In this sense, the parallel efforts of business leaders and the religions-in-dialogue to define, implement and promote a global ethic, as well as the ensuing dialogical confluence of their efforts, heralds a transformative complexification in the evolution of human consciousness-the emergence of both global consciousness and a recalibrated global ethos. This rare opportunity of confluence also extends a valuable window of opportunity that opens onto a collaborative horizon-a meeting of minds where we may observe, learn to recognize and cooperate with the convergent patterns that are drawing us toward global consciousness. As we are involved in observing these events, we are also participants in guiding the co-evolutionary processes that chart the planet's future course. Given this perspective, the efforts to formulate a global ethic, and the ensuing dialogical confluence of perspectives offered by business and religion, offer an opportunity to fashion a template from which a recalibrated and dialogically informed global ethos can emerge. 

Why Religion, and Why Interreligious Dialogue? 
For better or worse, religion is the only human endeavor that successfully provides us with an all-encompassing model of the pattern which connects our individual lives to the complex regularities of this world, and by extension the cosmos. Our religious traditions allow ordinary people the ability to live and think at levels of integrated complexity that would be otherwise impossible. If we are going to successfully formulate a viable global ethos, i.e., if we are going to succeed in transforming the misguided and destructive values that are leading us to the brink of disaster, we must tap the vast resources of knowledge and potential wisdom manifest in the world's diverse religious traditions, as well as the enormous potential for positive change represented by business.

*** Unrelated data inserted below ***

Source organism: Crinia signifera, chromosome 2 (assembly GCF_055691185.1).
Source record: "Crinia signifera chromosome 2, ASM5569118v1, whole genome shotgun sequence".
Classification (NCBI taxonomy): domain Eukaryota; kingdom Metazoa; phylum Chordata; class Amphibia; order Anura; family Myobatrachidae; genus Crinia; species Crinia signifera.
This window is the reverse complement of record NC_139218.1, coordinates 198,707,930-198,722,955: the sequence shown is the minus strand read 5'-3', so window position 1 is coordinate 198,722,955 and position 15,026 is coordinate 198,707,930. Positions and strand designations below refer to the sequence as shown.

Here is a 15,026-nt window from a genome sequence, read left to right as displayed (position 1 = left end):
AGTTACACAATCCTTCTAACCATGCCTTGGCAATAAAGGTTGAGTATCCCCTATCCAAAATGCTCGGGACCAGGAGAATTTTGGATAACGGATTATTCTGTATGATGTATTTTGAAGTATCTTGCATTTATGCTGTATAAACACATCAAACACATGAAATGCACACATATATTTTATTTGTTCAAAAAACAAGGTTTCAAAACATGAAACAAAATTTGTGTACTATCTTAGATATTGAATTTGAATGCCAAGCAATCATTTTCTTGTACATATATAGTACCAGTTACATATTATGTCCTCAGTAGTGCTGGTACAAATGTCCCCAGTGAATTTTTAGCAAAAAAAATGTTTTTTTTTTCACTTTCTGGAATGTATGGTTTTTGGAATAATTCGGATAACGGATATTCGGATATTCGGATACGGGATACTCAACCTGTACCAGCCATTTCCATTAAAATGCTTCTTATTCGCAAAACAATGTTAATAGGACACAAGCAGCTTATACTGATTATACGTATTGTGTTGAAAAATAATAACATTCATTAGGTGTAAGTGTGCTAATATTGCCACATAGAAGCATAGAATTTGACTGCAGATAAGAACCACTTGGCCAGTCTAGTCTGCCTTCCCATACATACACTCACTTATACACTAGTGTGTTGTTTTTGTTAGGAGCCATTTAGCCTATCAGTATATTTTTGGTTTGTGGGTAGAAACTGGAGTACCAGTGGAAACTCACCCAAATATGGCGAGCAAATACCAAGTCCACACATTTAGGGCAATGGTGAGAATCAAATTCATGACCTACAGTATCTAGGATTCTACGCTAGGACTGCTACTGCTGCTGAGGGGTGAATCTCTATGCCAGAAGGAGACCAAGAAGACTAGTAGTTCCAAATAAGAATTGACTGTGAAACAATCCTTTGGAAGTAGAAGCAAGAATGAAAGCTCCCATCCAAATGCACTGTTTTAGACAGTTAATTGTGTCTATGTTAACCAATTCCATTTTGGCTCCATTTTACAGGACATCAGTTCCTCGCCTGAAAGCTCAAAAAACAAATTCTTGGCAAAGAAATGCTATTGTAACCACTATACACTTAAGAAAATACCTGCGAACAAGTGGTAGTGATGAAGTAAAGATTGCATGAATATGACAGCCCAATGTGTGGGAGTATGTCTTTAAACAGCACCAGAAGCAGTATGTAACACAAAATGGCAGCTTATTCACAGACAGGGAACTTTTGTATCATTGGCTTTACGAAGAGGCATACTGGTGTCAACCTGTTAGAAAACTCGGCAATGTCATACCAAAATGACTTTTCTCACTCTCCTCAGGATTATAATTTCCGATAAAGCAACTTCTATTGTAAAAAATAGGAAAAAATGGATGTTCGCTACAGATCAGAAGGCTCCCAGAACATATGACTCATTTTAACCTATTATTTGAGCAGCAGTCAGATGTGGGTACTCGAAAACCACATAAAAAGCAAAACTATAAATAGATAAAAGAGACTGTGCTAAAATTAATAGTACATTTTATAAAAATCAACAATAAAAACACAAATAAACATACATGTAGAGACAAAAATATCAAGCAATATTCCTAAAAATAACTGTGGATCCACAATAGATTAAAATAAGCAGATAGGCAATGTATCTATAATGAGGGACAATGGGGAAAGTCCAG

As we approach the 21st Century and incrementally experience the inbreaking of the Age of Global Consciousness, interreligious dialogue will be an increasingly indispensable tool for charting our course. Consider some of the basic presuppositions that have emerged from decades of successful interreligious dialogue. From the outset it affirms the positive value of diversity, and acknowledges the wisdom of the world's religious traditions. Interreligious dialogue recognizes the plurality of the world's religious systems as a valuable resource for discovering and working together toward common goals (and it tends to enhance the personal faith of each participant-in-dialogue). Through decades of constructive dialogical experience, we have discovered that these presuppositions-coupled with the inclusive methodology of open listening, so that we may learn-initiate a process that opens the possibility of engaging one another in a manner that is as profound and integrative as that which is evident in the integration of a living ecosystem.